Weird that it's hard to find a normal copy of The Sun Also Rises on here... It is my favorite book of all time. Read it.Beverly
I picked this up at the library yesterday to prepare for my book club's discussion of The Sun Also Rises. I was being rather lazy about doing my own research for lit crit articles on my university's library page. While I would hate for my students to read only excerpts of critical essays, using a Bloom guide might be a good way to introduce them to the genre. In any case, I took away an overview of critical ideas about the novel since it was published and deepened some of my own ideas about it.William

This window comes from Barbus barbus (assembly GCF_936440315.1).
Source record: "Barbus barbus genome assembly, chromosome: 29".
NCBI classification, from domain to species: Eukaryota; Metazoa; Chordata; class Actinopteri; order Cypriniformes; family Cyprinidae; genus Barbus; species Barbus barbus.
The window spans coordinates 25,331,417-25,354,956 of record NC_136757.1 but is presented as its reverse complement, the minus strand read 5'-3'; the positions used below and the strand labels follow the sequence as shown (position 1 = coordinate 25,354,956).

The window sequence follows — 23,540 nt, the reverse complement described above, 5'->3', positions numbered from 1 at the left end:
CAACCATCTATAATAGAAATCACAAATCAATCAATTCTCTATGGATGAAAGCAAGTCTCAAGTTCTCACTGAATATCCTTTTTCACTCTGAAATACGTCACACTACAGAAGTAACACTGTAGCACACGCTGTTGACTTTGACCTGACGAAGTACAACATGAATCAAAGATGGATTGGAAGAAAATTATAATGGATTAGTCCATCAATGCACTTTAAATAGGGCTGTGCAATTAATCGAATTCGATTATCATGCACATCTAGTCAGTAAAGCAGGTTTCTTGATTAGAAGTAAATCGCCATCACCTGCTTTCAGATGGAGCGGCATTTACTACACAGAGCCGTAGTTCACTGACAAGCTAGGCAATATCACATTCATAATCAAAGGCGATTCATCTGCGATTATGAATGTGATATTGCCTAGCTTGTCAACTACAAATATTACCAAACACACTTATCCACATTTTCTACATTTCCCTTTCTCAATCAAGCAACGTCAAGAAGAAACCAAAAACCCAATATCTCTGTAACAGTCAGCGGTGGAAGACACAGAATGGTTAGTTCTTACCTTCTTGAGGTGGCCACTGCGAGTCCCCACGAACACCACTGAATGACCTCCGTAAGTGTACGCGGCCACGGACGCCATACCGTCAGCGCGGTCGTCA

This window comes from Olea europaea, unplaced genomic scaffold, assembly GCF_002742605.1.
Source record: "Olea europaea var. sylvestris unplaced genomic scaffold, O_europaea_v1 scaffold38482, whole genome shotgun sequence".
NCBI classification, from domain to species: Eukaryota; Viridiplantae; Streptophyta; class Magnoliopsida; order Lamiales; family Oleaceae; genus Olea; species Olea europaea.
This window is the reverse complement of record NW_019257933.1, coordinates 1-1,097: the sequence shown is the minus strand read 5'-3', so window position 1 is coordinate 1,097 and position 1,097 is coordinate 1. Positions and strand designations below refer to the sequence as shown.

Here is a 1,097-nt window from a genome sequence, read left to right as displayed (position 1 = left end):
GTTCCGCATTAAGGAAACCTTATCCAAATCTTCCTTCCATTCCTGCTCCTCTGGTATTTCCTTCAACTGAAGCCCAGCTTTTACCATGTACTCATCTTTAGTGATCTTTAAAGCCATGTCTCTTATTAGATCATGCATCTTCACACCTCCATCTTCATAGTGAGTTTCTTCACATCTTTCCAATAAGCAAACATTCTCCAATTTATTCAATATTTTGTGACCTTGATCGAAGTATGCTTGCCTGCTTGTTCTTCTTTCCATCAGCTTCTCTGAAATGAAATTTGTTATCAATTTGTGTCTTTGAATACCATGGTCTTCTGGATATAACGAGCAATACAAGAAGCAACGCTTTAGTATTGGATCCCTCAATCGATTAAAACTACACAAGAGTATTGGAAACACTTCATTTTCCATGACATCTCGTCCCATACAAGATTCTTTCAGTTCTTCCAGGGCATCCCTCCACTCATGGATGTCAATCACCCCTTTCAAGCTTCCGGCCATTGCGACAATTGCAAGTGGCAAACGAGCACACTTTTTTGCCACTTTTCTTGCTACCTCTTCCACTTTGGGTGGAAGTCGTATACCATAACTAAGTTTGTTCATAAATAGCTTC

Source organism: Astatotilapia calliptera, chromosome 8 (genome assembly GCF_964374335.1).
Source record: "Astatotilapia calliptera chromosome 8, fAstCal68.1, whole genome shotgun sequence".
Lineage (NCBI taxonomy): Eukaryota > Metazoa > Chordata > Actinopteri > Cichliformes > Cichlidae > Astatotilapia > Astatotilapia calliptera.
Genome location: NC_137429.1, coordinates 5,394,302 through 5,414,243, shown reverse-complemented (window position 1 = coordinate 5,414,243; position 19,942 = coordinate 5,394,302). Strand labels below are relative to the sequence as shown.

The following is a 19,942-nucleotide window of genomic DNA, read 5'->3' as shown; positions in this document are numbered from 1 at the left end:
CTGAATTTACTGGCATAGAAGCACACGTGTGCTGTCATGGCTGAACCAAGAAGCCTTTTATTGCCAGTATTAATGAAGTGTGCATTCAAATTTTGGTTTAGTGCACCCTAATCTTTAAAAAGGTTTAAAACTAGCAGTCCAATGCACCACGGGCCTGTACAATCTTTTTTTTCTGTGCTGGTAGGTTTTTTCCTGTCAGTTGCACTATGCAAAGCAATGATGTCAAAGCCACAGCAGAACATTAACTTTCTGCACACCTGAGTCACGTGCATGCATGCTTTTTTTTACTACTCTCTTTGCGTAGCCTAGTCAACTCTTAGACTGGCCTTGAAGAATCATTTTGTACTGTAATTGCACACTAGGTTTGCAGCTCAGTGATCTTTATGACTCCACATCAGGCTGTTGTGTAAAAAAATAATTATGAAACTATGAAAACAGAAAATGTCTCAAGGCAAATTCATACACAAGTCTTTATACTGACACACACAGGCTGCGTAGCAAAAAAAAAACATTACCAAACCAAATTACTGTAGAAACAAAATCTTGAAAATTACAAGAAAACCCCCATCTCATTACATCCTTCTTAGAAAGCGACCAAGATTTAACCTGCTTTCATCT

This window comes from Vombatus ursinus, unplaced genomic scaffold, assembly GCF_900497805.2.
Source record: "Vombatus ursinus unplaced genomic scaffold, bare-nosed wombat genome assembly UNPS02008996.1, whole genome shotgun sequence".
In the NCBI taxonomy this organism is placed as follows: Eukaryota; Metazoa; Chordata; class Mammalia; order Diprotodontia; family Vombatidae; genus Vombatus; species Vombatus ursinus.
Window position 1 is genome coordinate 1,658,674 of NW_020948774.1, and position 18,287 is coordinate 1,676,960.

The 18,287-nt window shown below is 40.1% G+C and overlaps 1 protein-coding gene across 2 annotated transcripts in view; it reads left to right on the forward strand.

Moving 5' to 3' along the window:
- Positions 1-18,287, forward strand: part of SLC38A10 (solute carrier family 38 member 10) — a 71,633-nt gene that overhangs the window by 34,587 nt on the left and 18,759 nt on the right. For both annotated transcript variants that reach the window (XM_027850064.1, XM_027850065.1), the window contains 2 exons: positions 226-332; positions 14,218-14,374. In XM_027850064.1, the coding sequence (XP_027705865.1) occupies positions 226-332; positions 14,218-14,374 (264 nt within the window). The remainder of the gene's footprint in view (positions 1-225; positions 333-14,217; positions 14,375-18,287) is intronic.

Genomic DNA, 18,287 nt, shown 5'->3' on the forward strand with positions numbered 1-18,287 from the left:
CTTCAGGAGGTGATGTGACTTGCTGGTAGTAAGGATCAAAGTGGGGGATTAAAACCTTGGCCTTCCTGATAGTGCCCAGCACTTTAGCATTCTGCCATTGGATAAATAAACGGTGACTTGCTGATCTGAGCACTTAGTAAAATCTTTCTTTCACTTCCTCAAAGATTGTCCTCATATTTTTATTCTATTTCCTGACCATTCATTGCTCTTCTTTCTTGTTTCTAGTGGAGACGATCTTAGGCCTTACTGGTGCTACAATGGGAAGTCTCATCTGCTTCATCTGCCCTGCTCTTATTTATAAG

this turned out to be my favorite hemingway. it was his first novel, yet it shows a mature style and a skillful handling of character, incident, dialogue and theme. especially important -- it embodies and foreshadows the sense of doomed life that pervades his works, from "a farewell to arms" to "the short happy life of francis macomber". though i had read those works, as well as "for whom the bell tolls", it was with "sun" that i finally apprehended the twinned motifs of the need for having courage in facing life's disappointments and the ultimate futility of that courage in changing the ominous course of life that characterize hemingway's writing. these motifs are found in a particularly intense form in his early short story "the killers" and find their strongest expression in "sun" in jake's closing line, "Isn't it pretty to think so.". hemingway, like fitzgerald, is an american sophocles -- they both repeatedly describe tragic destinies of contemporary heroes -- or perhaps more fitting for our age, anti-heroes. yet "sun" was not depressing to read. why? because it was so well-written, both in terms of the style of its phrases and sentences and its plotting. and, as with all hemingway's writing, when it comes to expression of emotions, there is a precision and economy, a suppression even, that is both attractive and, to those of us living in a time when sensitivity to feelings is encouraged in men, somewhat awkward. and essentially british, as this exchange between the american francis macomber and the english hunting guide wilson shows: [macomber]"But you have a feeling of happiness about action to come?”“Yes,” said Wilson. “There’s that. Doesn’t do to talk too much about all this. Talk the whole thing away. No pleasure in anything if you mouth it up too much." "No pleasure in anything if you mouth it up too much." with this stringent code, it is remarkable that hemingway's novels and stories can be so affecting. yet certainly jake's plight, and that of his fellow expatriates, does engage both our interest and our sympathy. commentaries on this novel typically describe it as a story about the "lost generation". i think it is more particular than that -- it is a story about a small number of individuals trying to make the best of their lives and only intermittently succeeding. the former interpretation is sociology; the latter, art.